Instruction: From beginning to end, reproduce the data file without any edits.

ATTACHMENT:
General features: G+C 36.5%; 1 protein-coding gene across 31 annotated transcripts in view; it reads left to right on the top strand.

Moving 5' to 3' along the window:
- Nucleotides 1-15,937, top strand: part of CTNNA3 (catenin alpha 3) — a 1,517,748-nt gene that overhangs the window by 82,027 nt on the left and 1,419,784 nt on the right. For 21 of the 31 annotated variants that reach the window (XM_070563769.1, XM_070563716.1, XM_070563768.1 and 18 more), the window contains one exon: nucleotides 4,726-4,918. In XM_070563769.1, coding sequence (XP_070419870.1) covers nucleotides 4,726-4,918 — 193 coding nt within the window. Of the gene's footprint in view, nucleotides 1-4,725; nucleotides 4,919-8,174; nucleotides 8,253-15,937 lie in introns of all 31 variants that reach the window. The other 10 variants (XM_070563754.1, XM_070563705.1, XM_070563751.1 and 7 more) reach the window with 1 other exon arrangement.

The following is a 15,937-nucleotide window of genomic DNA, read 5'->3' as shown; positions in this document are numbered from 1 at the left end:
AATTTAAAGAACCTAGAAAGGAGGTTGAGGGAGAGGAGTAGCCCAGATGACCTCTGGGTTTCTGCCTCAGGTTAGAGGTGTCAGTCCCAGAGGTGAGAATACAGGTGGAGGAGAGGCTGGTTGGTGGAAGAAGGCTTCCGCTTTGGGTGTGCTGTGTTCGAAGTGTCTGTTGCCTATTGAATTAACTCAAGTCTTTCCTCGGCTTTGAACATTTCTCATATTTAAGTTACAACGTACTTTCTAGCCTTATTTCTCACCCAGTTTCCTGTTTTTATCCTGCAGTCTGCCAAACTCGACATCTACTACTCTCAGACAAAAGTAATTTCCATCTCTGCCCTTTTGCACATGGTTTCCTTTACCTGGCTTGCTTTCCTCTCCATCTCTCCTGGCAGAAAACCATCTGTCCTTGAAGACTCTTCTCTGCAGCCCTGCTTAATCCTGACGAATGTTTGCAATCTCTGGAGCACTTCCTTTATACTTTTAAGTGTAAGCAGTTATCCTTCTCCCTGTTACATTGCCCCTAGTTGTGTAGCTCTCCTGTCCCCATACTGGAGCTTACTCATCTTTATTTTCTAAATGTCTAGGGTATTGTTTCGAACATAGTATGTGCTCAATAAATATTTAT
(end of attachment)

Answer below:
General features: G+C 36.5%; 1 protein-coding gene across 31 annotated transcripts in view; it reads left to right on the top strand.

Moving 5' to 3' along the window:
- Nucleotides 1-15,937, top strand: part of CTNNA3 (catenin alpha 3) — a 1,517,748-nt gene that overhangs the window by 82,027 nt on the left and 1,419,784 nt on the right. For 21 of the 31 annotated variants that reach the window (XM_070563769.1, XM_070563716.1, XM_070563768.1 and 18 more), the window contains one exon: nucleotides 4,726-4,918. In XM_070563769.1, coding sequence (XP_070419870.1) covers nucleotides 4,726-4,918 — 193 coding nt within the window. Of the gene's footprint in view, nucleotides 1-4,725; nucleotides 4,919-8,174; nucleotides 8,253-15,937 lie in introns of all 31 variants that reach the window. The other 10 variants (XM_070563754.1, XM_070563705.1, XM_070563751.1 and 7 more) reach the window with 1 other exon arrangement.

The following is a 15,937-nucleotide window of genomic DNA, read 5'->3' as shown; positions in this document are numbered from 1 at the left end:
AATTTAAAGAACCTAGAAAGGAGGTTGAGGGAGAGGAGTAGCCCAGATGACCTCTGGGTTTCTGCCTCAGGTTAGAGGTGTCAGTCCCAGAGGTGAGAATACAGGTGGAGGAGAGGCTGGTTGGTGGAAGAAGGCTTCCGCTTTGGGTGTGCTGTGTTCGAAGTGTCTGTTGCCTATTGAATTAACTCAAGTCTTTCCTCGGCTTTGAACATTTCTCATATTTAAGTTACAACGTACTTTCTAGCCTTATTTCTCACCCAGTTTCCTGTTTTTATCCTGCAGTCTGCCAAACTCGACATCTACTACTCTCAGACAAAAGTAATTTCCATCTCTGCCCTTTTGCACATGGTTTCCTTTACCTGGCTTGCTTTCCTCTCCATCTCTCCTGGCAGAAAACCATCTGTCCTTGAAGACTCTTCTCTGCAGCCCTGCTTAATCCTGACGAATGTTTGCAATCTCTGGAGCACTTCCTTTATACTTTTAAGTGTAAGCAGTTATCCTTCTCCCTGTTACATTGCCCCTAGTTGTGTAGCTCTCCTGTCCCCATACTGGAGCTTACTCATCTTTATTTTCTAAATGTCTAGGGTATTGTTTCGAACATAGTATGTGCTCAATAAATATTTAT